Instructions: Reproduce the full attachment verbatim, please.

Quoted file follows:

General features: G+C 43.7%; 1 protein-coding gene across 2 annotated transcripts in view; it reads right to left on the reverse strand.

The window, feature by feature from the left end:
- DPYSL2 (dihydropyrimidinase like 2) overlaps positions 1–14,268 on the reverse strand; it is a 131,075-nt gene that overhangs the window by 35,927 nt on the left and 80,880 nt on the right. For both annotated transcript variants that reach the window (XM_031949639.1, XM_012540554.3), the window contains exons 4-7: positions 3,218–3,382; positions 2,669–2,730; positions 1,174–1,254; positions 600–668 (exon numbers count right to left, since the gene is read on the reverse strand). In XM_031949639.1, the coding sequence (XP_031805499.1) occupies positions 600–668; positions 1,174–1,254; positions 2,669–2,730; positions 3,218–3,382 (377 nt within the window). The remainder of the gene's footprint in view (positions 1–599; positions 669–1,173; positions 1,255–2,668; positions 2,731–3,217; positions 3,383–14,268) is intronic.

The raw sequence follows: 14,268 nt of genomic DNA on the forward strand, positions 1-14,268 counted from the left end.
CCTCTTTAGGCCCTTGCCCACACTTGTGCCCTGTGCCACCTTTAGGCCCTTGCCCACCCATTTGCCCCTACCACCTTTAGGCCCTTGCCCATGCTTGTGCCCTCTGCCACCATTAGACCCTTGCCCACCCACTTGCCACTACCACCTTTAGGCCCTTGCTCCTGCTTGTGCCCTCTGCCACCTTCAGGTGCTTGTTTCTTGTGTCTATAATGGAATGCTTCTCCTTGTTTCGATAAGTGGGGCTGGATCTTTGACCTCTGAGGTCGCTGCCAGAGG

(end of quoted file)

General features: G+C 43.7%; 1 protein-coding gene across 2 annotated transcripts in view; it reads right to left on the reverse strand.

The window, feature by feature from the left end:
- DPYSL2 (dihydropyrimidinase like 2) overlaps positions 1–14,268 on the reverse strand; it is a 131,075-nt gene that overhangs the window by 35,927 nt on the left and 80,880 nt on the right. For both annotated transcript variants that reach the window (XM_031949639.1, XM_012540554.3), the window contains exons 4-7: positions 3,218–3,382; positions 2,669–2,730; positions 1,174–1,254; positions 600–668 (exon numbers count right to left, since the gene is read on the reverse strand). In XM_031949639.1, the coding sequence (XP_031805499.1) occupies positions 600–668; positions 1,174–1,254; positions 2,669–2,730; positions 3,218–3,382 (377 nt within the window). The remainder of the gene's footprint in view (positions 1–599; positions 669–1,173; positions 1,255–2,668; positions 2,731–3,217; positions 3,383–14,268) is intronic.

The raw sequence follows: 14,268 nt of genomic DNA on the forward strand, positions 1-14,268 counted from the left end.
CCTCTTTAGGCCCTTGCCCACACTTGTGCCCTGTGCCACCTTTAGGCCCTTGCCCACCCATTTGCCCCTACCACCTTTAGGCCCTTGCCCATGCTTGTGCCCTCTGCCACCATTAGACCCTTGCCCACCCACTTGCCACTACCACCTTTAGGCCCTTGCTCCTGCTTGTGCCCTCTGCCACCTTCAGGTGCTTGTTTCTTGTGTCTATAATGGAATGCTTCTCCTTGTTTCGATAAGTGGGGCTGGATCTTTGACCTCTGAGGTCGCTGCCAGAGG